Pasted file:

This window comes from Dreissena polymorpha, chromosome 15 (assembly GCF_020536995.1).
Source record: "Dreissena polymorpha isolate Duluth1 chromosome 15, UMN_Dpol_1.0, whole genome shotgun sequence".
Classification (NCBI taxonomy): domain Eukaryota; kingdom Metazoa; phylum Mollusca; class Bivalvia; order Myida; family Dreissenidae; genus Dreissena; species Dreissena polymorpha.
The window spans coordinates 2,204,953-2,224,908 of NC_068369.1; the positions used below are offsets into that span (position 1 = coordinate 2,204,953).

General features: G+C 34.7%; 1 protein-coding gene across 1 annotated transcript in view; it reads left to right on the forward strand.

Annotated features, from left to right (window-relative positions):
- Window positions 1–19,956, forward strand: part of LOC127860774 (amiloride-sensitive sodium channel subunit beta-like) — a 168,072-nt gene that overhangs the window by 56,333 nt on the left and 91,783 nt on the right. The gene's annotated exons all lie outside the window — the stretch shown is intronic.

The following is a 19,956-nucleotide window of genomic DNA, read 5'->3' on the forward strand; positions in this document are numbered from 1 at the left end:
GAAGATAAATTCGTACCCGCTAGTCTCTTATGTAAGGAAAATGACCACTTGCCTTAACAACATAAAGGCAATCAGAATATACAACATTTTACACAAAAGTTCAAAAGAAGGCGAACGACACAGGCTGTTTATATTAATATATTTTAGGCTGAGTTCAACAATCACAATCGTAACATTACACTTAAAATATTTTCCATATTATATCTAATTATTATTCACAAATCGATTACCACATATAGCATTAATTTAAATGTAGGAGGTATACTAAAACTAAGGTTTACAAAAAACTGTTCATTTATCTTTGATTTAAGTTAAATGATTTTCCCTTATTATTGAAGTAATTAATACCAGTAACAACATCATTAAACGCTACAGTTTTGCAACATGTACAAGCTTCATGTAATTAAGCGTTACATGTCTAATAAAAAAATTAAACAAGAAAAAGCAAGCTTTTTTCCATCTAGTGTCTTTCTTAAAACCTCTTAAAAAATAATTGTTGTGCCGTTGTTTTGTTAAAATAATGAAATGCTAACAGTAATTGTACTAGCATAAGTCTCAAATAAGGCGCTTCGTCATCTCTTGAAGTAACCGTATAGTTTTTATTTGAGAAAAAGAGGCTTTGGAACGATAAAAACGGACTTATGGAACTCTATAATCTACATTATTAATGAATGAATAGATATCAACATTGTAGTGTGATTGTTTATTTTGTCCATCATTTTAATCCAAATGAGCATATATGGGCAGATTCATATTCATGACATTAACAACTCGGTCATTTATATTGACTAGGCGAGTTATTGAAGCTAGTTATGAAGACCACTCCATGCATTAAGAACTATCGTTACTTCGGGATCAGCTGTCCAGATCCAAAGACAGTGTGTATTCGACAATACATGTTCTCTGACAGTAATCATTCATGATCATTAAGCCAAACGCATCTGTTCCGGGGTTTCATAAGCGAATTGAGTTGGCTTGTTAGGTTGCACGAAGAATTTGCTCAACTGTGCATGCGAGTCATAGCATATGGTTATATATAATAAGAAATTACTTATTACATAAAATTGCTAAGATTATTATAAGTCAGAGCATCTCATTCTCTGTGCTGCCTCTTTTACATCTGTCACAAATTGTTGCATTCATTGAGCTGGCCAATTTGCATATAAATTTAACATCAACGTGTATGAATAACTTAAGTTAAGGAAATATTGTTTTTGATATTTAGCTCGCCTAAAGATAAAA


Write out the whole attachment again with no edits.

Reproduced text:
This window comes from Dreissena polymorpha, chromosome 15 (assembly GCF_020536995.1).
Source record: "Dreissena polymorpha isolate Duluth1 chromosome 15, UMN_Dpol_1.0, whole genome shotgun sequence".
Classification (NCBI taxonomy): domain Eukaryota; kingdom Metazoa; phylum Mollusca; class Bivalvia; order Myida; family Dreissenidae; genus Dreissena; species Dreissena polymorpha.
The window spans coordinates 2,204,953-2,224,908 of NC_068369.1; the positions used below are offsets into that span (position 1 = coordinate 2,204,953).

General features: G+C 34.7%; 1 protein-coding gene across 1 annotated transcript in view; it reads left to right on the forward strand.

Annotated features, from left to right (window-relative positions):
- Window positions 1–19,956, forward strand: part of LOC127860774 (amiloride-sensitive sodium channel subunit beta-like) — a 168,072-nt gene that overhangs the window by 56,333 nt on the left and 91,783 nt on the right. The gene's annotated exons all lie outside the window — the stretch shown is intronic.

The following is a 19,956-nucleotide window of genomic DNA, read 5'->3' on the forward strand; positions in this document are numbered from 1 at the left end:
GAAGATAAATTCGTACCCGCTAGTCTCTTATGTAAGGAAAATGACCACTTGCCTTAACAACATAAAGGCAATCAGAATATACAACATTTTACACAAAAGTTCAAAAGAAGGCGAACGACACAGGCTGTTTATATTAATATATTTTAGGCTGAGTTCAACAATCACAATCGTAACATTACACTTAAAATATTTTCCATATTATATCTAATTATTATTCACAAATCGATTACCACATATAGCATTAATTTAAATGTAGGAGGTATACTAAAACTAAGGTTTACAAAAAACTGTTCATTTATCTTTGATTTAAGTTAAATGATTTTCCCTTATTATTGAAGTAATTAATACCAGTAACAACATCATTAAACGCTACAGTTTTGCAACATGTACAAGCTTCATGTAATTAAGCGTTACATGTCTAATAAAAAAATTAAACAAGAAAAAGCAAGCTTTTTTCCATCTAGTGTCTTTCTTAAAACCTCTTAAAAAATAATTGTTGTGCCGTTGTTTTGTTAAAATAATGAAATGCTAACAGTAATTGTACTAGCATAAGTCTCAAATAAGGCGCTTCGTCATCTCTTGAAGTAACCGTATAGTTTTTATTTGAGAAAAAGAGGCTTTGGAACGATAAAAACGGACTTATGGAACTCTATAATCTACATTATTAATGAATGAATAGATATCAACATTGTAGTGTGATTGTTTATTTTGTCCATCATTTTAATCCAAATGAGCATATATGGGCAGATTCATATTCATGACATTAACAACTCGGTCATTTATATTGACTAGGCGAGTTATTGAAGCTAGTTATGAAGACCACTCCATGCATTAAGAACTATCGTTACTTCGGGATCAGCTGTCCAGATCCAAAGACAGTGTGTATTCGACAATACATGTTCTCTGACAGTAATCATTCATGATCATTAAGCCAAACGCATCTGTTCCGGGGTTTCATAAGCGAATTGAGTTGGCTTGTTAGGTTGCACGAAGAATTTGCTCAACTGTGCATGCGAGTCATAGCATATGGTTATATATAATAAGAAATTACTTATTACATAAAATTGCTAAGATTATTATAAGTCAGAGCATCTCATTCTCTGTGCTGCCTCTTTTACATCTGTCACAAATTGTTGCATTCATTGAGCTGGCCAATTTGCATATAAATTTAACATCAACGTGTATGAATAACTTAAGTTAAGGAAATATTGTTTTTGATATTTAGCTCGCCTAAAGATAAAA